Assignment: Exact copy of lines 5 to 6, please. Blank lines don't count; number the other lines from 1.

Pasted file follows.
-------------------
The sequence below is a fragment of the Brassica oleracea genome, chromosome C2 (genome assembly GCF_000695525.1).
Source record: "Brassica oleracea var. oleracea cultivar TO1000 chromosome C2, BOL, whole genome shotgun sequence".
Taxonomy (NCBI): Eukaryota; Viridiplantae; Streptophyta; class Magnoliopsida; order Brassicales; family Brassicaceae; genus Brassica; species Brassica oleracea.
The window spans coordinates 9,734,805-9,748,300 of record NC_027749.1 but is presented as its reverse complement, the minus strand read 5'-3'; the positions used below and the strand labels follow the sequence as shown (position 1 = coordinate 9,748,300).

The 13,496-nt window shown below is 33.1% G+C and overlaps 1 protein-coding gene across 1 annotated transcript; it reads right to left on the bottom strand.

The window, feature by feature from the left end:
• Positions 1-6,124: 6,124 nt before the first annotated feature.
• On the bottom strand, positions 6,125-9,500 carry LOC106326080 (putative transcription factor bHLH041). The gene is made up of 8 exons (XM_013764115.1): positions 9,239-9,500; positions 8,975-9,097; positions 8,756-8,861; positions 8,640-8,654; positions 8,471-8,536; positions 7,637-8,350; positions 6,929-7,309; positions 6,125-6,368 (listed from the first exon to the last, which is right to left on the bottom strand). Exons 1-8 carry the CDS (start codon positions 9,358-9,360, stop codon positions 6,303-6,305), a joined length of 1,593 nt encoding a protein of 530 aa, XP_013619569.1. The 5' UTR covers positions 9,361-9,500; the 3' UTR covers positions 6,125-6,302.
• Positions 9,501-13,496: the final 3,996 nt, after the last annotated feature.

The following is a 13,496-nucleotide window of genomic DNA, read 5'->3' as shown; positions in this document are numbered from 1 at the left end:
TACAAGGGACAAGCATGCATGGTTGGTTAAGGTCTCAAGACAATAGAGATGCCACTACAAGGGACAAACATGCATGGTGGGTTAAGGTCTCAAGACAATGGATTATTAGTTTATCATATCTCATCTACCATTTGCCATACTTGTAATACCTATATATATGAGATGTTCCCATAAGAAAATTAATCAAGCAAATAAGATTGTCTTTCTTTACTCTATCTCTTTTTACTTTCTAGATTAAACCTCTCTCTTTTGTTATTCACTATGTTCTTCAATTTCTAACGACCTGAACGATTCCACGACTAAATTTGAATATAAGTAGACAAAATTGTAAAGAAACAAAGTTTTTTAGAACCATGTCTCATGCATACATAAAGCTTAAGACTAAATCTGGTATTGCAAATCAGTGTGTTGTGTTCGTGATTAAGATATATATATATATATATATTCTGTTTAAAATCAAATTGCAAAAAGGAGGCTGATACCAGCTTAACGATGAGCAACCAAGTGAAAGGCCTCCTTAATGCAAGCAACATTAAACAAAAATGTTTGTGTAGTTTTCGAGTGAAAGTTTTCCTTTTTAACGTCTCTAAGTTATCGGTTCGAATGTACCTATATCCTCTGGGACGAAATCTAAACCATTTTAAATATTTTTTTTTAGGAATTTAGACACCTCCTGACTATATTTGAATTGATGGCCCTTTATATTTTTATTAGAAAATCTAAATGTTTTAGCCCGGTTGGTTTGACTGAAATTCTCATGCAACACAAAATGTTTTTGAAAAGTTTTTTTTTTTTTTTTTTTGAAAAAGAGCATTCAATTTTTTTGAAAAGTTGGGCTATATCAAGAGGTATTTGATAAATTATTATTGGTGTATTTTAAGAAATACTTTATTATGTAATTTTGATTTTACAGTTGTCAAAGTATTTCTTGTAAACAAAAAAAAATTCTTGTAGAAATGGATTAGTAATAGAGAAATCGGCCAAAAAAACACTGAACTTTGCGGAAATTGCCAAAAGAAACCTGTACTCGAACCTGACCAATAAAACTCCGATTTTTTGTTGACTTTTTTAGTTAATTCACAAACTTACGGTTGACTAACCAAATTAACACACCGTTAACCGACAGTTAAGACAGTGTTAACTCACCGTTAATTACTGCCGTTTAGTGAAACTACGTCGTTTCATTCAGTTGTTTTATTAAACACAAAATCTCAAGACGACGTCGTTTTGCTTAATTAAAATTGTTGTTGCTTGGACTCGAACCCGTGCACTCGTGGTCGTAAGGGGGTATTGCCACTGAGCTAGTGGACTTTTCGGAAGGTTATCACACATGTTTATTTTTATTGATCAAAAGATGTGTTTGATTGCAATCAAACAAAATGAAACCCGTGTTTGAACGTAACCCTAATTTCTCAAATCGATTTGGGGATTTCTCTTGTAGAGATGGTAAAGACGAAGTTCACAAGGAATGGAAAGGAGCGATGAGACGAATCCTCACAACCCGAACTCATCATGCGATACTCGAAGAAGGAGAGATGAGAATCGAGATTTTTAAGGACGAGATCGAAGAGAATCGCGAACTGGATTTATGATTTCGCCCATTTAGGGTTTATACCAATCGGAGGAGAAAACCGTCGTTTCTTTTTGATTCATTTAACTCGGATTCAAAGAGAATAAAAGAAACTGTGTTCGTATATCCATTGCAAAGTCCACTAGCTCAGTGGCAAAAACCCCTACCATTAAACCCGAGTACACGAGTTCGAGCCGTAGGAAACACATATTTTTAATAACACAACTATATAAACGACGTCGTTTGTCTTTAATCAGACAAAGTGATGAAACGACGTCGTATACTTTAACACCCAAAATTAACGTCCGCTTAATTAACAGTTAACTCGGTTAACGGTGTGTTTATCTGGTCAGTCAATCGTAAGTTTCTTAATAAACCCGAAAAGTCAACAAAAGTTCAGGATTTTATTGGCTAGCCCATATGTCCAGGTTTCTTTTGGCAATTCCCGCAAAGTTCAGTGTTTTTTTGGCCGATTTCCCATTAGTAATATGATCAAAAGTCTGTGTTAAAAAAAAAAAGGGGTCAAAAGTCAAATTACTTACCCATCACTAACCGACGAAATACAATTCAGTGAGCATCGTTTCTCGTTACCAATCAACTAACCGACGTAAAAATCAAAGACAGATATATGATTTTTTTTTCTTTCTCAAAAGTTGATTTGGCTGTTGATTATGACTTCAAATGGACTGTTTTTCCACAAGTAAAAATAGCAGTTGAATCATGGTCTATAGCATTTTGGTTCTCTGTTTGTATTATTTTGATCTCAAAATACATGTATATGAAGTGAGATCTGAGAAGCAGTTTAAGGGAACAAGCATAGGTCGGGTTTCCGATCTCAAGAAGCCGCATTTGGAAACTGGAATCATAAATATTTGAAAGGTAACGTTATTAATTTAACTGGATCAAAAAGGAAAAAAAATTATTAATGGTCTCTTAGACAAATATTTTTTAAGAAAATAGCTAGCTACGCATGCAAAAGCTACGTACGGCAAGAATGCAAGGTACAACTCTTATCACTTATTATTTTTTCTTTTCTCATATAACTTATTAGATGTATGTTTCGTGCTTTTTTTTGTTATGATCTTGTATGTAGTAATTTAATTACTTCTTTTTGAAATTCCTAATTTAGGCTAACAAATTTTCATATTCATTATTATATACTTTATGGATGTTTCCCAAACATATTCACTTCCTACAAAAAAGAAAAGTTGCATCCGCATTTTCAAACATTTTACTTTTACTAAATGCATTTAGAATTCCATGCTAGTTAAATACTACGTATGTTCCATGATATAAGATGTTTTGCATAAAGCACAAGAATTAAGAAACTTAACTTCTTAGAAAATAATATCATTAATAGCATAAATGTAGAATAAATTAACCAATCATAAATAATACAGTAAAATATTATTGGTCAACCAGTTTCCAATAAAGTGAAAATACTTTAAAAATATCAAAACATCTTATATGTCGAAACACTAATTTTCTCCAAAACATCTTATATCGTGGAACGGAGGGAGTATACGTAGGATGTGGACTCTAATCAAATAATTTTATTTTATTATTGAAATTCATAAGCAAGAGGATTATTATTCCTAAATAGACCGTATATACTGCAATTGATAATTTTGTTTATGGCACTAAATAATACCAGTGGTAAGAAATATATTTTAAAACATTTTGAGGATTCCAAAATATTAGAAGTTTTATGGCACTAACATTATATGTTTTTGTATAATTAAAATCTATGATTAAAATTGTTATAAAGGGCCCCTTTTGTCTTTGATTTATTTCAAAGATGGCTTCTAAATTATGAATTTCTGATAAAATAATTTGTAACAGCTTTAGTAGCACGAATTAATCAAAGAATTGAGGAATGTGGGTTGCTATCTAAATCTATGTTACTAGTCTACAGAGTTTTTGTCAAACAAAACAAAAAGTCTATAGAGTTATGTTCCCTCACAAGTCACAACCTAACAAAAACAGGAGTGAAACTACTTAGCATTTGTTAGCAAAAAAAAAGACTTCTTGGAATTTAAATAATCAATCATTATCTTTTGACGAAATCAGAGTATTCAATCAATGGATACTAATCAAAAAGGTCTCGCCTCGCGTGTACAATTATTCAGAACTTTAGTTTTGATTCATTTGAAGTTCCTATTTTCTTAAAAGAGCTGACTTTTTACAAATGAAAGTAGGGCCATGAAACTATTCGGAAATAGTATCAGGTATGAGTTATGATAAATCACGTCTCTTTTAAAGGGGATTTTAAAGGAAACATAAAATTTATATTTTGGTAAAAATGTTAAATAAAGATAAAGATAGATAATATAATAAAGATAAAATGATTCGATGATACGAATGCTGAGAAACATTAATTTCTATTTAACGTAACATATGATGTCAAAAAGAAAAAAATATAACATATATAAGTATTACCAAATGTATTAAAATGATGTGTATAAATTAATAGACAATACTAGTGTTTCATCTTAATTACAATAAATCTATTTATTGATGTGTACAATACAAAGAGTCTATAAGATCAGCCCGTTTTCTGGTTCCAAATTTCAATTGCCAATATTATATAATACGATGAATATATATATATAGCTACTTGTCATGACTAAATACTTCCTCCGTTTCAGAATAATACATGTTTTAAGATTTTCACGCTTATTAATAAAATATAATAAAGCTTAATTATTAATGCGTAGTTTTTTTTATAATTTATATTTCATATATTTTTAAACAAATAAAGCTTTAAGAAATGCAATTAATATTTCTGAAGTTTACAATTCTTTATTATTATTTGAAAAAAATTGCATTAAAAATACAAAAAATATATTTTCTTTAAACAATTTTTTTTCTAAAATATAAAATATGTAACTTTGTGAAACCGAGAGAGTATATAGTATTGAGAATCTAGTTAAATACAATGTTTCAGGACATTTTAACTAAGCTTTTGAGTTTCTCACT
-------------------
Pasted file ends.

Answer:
The 13,496-nt window shown below is 33.1% G+C and overlaps 1 protein-coding gene across 1 annotated transcript; it reads right to left on the bottom strand.

The window, feature by feature from the left end: